Monday, October 11, 2004

Waiting for the good times

The past couple of years have not been a good time for journalism ethics. From Jayson Blair to Dan Rather, there have been far too many examples of flawed reporting and bad judgment. This damages all of journalism and reinforces the suspicions of cynics who say the media can't be trusted. CBS and Rather are the latest and one of the worst examples. They seriously damaged their credibility by using a suspect document to support a story critical of the president's National Guard service. It also affects the campaign and violates an important principle of journalism. The media should be reporting the news, not making it. One lesson good journalists should take away from this train wreck is that there is no longer any place to hide when you mess up. Weblogs and all the other media flooding the cyberworld with information will pounce on any mistake. They'll be on it like hairspray on an anchorman. In the larger picture, this is a good thing, and we should all face Seattle or San Jose and thank the people who brought us the Internet. This instantaneous scrutiny forces journalists, especially the high-profile ones, to be accurate and accountable. Still, this "gotcha" coup doesn't mean bloggers suddenly have been raised to the level of mainstream media on the credibility meter. What the blogs did is comparatively easy. Finding flaws in someone else's reporting is much easier than producing an accurate, credible, error-free report on your own initiative. There's still a lot of unsubstantiated rumor, uninformed opinion and just plain junk on the World Wide Web. The mainstream media share one weakness with the bloggers: They put too much emphasis on getting a story first. Scooping the competition is not a high priority for the public. It may impress our colleagues in the media, but readers and viewers would rather have us get it right than first. The media also use anonymous sources too much. That's at the root of this mess. CBS had an obligation to confirm the reliability - not to mention the very existence - of the original source of the apparently faked memos and letters. But it didn't. Accuracy is the prime objective of good journalism. That includes careful verification of information and telling the public who gave it to you, so readers and viewers have more information to judge the source's reliability. If the source insists on anonymity, the reporter is obliged to ask why. One of the most serious ethical blunders is that the producers of the "60 Minutes" show arranged for the supplier of the suspect documents to get a call from a top-level operative in the Kerry campaign.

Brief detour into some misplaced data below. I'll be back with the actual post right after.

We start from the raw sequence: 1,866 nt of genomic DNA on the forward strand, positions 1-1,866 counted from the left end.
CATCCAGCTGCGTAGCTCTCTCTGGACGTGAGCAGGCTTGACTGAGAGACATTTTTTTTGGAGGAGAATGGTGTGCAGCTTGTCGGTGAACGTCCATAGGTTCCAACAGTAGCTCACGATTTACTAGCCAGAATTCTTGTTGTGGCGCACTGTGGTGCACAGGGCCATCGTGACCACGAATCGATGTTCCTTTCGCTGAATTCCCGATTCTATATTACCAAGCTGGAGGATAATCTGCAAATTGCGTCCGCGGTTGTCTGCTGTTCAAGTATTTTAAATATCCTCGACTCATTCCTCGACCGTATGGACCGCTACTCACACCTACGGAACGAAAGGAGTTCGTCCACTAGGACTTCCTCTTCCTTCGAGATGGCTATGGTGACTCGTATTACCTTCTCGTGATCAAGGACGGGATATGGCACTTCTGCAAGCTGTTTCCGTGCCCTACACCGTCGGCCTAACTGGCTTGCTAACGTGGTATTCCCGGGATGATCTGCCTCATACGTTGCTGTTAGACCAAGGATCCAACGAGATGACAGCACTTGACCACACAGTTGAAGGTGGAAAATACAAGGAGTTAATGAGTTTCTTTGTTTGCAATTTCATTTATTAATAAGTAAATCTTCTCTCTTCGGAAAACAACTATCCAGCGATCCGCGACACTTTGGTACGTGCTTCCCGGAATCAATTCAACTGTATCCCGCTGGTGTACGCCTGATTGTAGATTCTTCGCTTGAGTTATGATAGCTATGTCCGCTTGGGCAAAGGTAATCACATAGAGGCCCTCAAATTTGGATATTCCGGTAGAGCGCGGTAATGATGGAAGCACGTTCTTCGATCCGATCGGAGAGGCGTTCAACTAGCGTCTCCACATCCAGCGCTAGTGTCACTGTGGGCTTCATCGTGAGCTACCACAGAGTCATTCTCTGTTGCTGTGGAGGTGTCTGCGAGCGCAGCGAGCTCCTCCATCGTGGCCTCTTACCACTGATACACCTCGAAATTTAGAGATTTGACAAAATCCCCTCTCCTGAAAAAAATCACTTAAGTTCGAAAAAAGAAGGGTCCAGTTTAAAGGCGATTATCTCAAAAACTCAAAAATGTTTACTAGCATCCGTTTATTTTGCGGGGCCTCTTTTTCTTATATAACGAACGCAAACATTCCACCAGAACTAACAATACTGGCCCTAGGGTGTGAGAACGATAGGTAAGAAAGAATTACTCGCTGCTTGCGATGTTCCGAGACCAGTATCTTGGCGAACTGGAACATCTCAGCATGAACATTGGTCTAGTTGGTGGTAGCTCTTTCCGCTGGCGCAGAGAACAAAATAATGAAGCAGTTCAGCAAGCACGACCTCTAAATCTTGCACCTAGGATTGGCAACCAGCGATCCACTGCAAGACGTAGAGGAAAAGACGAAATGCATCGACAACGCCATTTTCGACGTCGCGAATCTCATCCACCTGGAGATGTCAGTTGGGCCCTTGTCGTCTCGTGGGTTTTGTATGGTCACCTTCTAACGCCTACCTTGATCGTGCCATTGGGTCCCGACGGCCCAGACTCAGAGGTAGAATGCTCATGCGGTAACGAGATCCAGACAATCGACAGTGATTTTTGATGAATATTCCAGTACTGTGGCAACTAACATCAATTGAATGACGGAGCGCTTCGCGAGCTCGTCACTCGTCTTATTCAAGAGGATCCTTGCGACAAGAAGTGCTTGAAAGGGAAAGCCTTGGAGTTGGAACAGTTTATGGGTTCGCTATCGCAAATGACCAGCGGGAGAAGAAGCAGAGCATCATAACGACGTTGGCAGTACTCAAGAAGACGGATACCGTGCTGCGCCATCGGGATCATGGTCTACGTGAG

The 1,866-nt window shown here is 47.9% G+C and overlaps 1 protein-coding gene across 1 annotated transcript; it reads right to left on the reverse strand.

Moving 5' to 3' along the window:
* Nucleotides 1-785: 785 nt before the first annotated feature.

That's inexcusable. Impartial news organizations shouldn't be cooperating with partisan campaign organizations. All these flaws inevitably raise doubts about the substance of the story at its heart. But they shouldn't. It would be a surprise if anyone, let alone the son of a congressman, got into the National Guard during Vietnam without some influence being exerted. The facts are still there to be examined, despite the fallibility of CBS' flawed attempt. There is also more reporting to be done to trace the origins of this apparently forged document and the motives behind it. CBS has moved in the right direction - finally - by apologizing, admitting it couldn't guarantee the documents were authentic, and then announcing the appointment of an independent panel of outsiders to find out what went wrong and why.The investigation needs to be thorough, careful and conducted in the open. If CBS had applied those standards to its original reporting, it wouldn't be in this predicament now.


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